During a lecture at Northeastern on Monday night, Sheikh Ali Gomaa, the Grand Mufti of Egypt, spoke of the need to build bridges between America and the Muslim world to quell the intensifying tensions that have been marked by the attacks of 9/11, the wars in Iraq and Afghanistan and the “interminable conflict” between Israelis and Palestinians.
“No matter how pessimistic the landscape seems to be, we must not allow ourselves to concede to the inevitability of a trajectory that ends in the proverbial ‘clash of civilizations,’” Gomaa told 250 people in attendance at Blackman Auditorium. “Further, it is an obligation to respond proactively to the tensions of our world by working actively and methodically to ameliorate them, so as to replace instability with stability, hostility with friendship and animosity with alliances.”
Denis Sullivan, a professor of political science and director of the Northeastern’s Middle East Center for Peace, Culture and Development, moderated the event, which was followed by a Q&A that ranged from topics such as the sectors of religious authority today in Egypt to the role of women in Muslim culture. “I think it was a momentous occasion having the Grand Mufti speak to us here,” Sullivan said. “At the core of the Middle East Center is the desire to have these kinds of dialogues.”
Provost Stephen Director introduced Gomaa as a prolific author and writer who, in his role as Grand Mufti, is a top authority for Islamic legal scholarship and issuing fatwas — which are rulings on points of Islamic law. Later, Director thanked Gomaa for his “thoughtful, stimulating presentation.”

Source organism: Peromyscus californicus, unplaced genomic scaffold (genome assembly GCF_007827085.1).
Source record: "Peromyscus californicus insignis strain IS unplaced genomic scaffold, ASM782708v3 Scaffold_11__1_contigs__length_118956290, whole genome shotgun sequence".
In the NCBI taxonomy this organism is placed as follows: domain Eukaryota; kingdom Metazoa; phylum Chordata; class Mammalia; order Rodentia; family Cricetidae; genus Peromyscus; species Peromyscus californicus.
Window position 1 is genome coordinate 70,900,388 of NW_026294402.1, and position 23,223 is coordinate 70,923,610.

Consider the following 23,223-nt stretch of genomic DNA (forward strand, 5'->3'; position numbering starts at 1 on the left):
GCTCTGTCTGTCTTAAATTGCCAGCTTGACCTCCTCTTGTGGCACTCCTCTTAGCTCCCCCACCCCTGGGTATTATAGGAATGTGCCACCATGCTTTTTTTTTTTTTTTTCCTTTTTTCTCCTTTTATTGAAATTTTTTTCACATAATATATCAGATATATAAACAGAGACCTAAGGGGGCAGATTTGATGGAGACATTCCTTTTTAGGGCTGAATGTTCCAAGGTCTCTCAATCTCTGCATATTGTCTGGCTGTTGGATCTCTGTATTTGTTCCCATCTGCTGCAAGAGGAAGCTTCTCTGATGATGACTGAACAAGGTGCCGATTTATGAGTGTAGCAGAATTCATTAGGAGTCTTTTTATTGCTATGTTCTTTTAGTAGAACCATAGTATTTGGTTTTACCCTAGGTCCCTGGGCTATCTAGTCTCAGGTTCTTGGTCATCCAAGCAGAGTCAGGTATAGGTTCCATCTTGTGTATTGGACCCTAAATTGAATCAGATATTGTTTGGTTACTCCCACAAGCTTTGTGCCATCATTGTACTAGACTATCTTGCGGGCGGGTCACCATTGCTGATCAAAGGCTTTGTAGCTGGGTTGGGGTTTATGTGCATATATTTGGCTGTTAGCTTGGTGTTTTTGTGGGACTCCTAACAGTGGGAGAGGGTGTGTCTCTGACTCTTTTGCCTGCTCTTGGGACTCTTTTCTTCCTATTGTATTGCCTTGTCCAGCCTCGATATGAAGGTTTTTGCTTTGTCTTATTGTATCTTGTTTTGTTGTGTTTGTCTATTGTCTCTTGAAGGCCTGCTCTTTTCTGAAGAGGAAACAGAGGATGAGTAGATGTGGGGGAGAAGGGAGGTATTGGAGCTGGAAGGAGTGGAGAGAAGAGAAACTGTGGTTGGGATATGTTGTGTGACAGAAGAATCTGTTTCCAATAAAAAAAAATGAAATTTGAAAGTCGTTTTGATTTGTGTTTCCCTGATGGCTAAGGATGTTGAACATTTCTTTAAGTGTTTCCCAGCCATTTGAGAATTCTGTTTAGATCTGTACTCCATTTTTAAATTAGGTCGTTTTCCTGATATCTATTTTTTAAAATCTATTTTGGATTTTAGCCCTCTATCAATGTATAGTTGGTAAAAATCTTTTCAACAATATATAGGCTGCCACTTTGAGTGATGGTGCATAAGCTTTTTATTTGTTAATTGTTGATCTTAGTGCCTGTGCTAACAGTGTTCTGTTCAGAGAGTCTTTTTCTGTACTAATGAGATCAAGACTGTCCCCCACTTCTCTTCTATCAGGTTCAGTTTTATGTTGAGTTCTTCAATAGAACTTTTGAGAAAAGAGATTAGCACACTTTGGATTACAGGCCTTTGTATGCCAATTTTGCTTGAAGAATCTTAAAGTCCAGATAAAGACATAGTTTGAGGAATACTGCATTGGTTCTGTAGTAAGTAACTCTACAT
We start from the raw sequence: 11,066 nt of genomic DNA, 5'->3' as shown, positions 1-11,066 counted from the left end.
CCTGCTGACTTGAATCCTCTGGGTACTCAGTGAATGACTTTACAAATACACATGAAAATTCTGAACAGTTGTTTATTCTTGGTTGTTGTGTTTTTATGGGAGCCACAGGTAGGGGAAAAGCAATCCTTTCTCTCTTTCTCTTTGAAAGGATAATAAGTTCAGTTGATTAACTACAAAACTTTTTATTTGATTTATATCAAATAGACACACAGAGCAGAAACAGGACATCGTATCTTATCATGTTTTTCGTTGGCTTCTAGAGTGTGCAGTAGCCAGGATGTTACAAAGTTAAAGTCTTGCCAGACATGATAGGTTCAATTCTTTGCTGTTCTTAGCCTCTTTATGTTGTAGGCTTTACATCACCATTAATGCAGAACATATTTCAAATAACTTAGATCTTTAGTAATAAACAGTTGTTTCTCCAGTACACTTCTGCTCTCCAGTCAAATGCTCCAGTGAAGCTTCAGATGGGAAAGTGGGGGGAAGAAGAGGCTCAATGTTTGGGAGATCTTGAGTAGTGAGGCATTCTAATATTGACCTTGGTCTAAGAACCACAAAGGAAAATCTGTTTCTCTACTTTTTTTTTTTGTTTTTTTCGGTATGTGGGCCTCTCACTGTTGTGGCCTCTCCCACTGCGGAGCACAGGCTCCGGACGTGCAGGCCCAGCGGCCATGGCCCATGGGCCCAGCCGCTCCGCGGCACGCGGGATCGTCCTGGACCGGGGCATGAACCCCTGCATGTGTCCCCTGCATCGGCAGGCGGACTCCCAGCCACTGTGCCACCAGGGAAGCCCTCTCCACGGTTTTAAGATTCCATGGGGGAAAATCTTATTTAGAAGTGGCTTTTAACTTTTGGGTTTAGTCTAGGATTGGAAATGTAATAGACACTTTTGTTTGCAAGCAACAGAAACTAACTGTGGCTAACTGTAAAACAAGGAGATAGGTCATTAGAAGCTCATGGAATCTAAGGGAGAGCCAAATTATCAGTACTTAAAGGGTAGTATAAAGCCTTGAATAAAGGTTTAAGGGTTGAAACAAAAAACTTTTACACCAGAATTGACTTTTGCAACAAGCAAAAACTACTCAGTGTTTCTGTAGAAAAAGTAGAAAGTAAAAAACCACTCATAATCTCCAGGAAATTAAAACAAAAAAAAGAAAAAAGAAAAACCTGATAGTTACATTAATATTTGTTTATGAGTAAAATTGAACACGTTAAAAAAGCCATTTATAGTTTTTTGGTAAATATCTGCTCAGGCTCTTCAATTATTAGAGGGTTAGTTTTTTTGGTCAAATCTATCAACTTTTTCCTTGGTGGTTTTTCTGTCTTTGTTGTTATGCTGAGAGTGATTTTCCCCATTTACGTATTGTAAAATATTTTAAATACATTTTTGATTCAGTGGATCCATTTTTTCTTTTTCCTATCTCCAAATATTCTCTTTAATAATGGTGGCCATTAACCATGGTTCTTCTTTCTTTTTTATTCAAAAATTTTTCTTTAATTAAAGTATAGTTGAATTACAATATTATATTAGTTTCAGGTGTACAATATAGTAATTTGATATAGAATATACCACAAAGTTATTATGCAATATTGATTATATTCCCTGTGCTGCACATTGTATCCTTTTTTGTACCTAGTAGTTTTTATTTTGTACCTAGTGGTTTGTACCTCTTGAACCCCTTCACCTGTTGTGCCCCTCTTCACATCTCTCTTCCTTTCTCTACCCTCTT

In his lecture, which was given in Arabic and translated into English, Gomaa recognized the efforts of many international forums and institutions — including Northeastern — to bring diverse groups of people together to engage in intercultural dialogue.
Dialogue, Gomaa said, is what can break down barriers to peace, demystify religious differences to the general public and “uncover rays of truth that get buried under the rubble of human biases and tendencies.”
“Constructive dialogue is a powerful tool in conflict prevention, management and resolution,” Gomaa said. “It can defuse tension and keep situations from escalating, and a truly constructive dialogue maintains boundaries of respect and tolerance.”
Spreading this culture of dialogue to ease the “conflictual nature of the times,” he said, is the challenge in today’s world, a challenge that’s compounded when outside commentators take the actions of a small but highly visible and disruptive minority within the Muslim world to represent the beliefs of the majority of Muslims. This is a problem, Gomaa said, that is often reinforced through the presentation of Islam in mass media.
“There will be no progress until we work together, in faith and trust. There is no more powerful a weapon against all sorts extremism than correct education,” Gomaa said.